“The advice that Salman sir gave me is that Acting mat karna,” says Sooraj Pancholi who makes his debut with Hero in September this year. It is ironical that the man who asked his protege not to ‘act’ and concentrate on the smart fitting of the Jeans he wears, is actually being lauded as worthy of winning the prestigious National Award for his spellbinding performance in Kabir Khan‘s Bajrangi Bhaijaan. So, does Salman Khan deserve the National Award for best actor?
Well, it is too early to say whether Salman Khan deserves the National Award for the year is still young and there can be some brilliant performances in the pipeline in the months to come. He already has stiff competition from his costar Nawazuddin Siddiqui who has delivered a stupendous performance in Badlapur and if the promo of Manjhi The Mountain Man is anything to go by then Nawaz seems to be having another killer performance in that film which can earn him a National Award for best actor.
It would be frivolous to predict who shall win National Award at this stage of the year but going by the emotional chord that Salman’s character strikes in Bajrangi Bhaijaan he surely seems worthy of being one of the candidates for winning the prestigious award. A film that strikes gold at the box office need not always be ‘all sound and fury signifying nothing’. It has been proven by the critical response to both Bahubali as well as Bajrangi Bhaijaan. Both critics as well as the audience have been wowed by the single minded devotion of Salman in staying true to his character in the film.
Director Kabir Khan breaks the formula that distributors traditionally like to associate with in a Salman Khan film. There are two brief action sequences, no item songs and a short lived romance that doesn’t drag the proceedings. When Bajrangi sheds tears, the audience fumbles for their handkerchiefs as well, if he believes in honesty, you could see the enormous earnestness on his face, his bonding with angelic Harshali is so real that you effortlessly push the button of ‘suspension of disbelief’. Most importantly, Salman surrenders himself to his director’s vision. The magical Nawazuddin is allowed to flourish, which in turn enhances the performance of Khan, making it that much more, larger-than-life. The emotional Tsunami that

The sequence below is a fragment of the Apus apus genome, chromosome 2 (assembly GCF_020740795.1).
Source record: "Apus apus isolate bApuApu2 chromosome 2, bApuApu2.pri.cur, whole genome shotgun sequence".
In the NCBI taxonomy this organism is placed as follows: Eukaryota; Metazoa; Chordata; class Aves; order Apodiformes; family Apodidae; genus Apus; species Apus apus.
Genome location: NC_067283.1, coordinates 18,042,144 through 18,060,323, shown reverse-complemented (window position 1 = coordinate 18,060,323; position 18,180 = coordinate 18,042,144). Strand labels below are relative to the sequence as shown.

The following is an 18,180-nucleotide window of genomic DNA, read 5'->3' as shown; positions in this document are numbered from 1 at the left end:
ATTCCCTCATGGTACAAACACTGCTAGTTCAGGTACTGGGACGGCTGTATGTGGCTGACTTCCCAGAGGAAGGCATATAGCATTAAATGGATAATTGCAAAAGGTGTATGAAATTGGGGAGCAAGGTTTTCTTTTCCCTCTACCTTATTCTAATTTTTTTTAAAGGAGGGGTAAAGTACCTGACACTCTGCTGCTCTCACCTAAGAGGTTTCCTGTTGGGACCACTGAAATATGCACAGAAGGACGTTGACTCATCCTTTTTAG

he triggers along with Harshali in the climax leads to giant waves of tears rocking the entire cinema hall.
It will always be debatable as to who deserves a National Award. The popular films are mostly looked down upon just because they are meant for mass consumption and hence must have ‘compromised’ on ‘artistic merits’. It is a myopic way of looking at Art. The impact that Salman’s Bajrangi is having on the collective consciousness of both India as well as Pakistan is nothing
short of Historic. People are already raising voices for the need of people-to-people contact between the two warring nations. Somehow this change is happening because of an excellently made film with right intentions, and the change has also been felt because of the intense honesty that one observes in Bajrangi’s madness. Aamir Khan doesn’t praise easily. He would rather not say anything if he doesn’t like something rather than tweeting quid-pro-quo type of false stuff. Aamir considers Bajrangi Bhaijaan as Salman’s best performance and the best film that Salman has ever acted in. It means a lot. Now whether the faith of people, film industry and the critics results in a National Award for Salman is something that one needs to wait for. As of now, Khan is busy winning accolades of humanity. And that is priceless.